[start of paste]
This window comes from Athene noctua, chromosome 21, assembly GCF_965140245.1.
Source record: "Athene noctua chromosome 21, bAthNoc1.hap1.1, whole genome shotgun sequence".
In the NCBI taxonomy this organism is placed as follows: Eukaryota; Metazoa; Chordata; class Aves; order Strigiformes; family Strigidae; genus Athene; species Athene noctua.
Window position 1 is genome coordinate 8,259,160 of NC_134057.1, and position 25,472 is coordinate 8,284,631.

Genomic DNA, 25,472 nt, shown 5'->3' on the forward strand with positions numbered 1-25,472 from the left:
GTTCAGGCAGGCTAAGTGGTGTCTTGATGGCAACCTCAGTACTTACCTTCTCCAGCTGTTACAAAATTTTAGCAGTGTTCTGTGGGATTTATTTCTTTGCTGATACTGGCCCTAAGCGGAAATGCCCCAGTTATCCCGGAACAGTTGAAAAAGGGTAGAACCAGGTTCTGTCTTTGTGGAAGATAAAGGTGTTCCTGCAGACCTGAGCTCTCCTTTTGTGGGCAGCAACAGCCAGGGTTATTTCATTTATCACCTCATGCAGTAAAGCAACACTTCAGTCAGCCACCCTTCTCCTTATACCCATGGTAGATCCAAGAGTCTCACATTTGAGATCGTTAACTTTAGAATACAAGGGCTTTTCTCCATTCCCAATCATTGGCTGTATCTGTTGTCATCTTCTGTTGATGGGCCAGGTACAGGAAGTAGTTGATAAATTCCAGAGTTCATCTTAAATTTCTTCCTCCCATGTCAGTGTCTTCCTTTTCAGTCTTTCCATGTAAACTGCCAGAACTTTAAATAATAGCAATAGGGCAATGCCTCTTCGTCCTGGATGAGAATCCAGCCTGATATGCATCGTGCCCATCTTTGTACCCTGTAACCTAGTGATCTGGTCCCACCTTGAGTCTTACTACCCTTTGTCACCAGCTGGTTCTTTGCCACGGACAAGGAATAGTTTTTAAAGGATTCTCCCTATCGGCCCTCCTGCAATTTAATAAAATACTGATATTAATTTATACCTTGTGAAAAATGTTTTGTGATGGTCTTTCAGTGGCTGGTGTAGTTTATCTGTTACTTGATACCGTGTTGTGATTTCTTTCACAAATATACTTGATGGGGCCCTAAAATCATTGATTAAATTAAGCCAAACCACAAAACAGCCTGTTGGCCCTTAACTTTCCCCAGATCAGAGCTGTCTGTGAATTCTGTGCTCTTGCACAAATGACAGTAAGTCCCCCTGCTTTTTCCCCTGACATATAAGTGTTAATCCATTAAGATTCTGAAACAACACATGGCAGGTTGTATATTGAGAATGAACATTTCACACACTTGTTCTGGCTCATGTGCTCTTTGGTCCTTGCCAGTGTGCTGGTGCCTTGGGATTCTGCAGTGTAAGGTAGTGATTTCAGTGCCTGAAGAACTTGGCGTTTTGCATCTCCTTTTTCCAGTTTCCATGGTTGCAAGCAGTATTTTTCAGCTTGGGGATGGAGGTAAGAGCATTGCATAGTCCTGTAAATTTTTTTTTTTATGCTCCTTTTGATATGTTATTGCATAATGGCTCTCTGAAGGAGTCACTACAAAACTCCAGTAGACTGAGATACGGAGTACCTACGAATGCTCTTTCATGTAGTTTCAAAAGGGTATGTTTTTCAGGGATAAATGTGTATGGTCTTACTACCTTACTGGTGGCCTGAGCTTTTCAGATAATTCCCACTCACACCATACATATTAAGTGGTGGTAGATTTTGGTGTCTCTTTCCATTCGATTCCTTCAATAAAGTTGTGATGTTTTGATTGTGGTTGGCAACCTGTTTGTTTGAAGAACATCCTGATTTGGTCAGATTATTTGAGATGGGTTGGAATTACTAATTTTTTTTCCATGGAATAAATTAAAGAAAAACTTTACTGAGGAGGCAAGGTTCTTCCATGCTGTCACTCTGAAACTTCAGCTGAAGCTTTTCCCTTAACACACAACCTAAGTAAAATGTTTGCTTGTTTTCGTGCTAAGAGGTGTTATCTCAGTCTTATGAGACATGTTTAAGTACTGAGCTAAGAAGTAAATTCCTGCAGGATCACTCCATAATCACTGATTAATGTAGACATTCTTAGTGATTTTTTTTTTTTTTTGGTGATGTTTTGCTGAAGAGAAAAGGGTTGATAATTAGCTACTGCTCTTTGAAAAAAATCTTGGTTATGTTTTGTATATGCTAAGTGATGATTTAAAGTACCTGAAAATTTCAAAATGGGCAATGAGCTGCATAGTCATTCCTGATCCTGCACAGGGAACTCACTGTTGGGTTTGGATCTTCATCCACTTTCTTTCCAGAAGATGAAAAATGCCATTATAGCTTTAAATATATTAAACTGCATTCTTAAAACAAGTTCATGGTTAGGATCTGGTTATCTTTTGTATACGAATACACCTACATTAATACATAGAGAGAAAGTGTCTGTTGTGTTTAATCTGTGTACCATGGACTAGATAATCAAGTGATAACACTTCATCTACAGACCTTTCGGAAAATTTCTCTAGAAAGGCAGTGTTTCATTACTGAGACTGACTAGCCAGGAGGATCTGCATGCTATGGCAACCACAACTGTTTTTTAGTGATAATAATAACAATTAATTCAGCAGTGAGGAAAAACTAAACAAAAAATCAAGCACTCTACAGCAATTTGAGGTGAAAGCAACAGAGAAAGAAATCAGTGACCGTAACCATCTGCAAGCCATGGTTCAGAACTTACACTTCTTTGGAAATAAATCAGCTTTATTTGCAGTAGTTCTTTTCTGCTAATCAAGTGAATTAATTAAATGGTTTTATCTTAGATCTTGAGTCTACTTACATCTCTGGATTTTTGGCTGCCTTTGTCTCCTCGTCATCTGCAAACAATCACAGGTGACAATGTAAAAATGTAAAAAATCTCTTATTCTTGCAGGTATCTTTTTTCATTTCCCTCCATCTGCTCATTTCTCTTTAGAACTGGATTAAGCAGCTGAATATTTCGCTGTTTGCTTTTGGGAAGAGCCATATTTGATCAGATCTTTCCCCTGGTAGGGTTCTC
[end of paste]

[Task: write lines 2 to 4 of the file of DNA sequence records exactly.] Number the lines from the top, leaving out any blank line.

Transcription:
Source record: "Athene noctua chromosome 21, bAthNoc1.hap1.1, whole genome shotgun sequence".
In the NCBI taxonomy this organism is placed as follows: Eukaryota; Metazoa; Chordata; class Aves; order Strigiformes; family Strigidae; genus Athene; species Athene noctua.
Window position 1 is genome coordinate 8,259,160 of NC_134057.1, and position 25,472 is coordinate 8,284,631.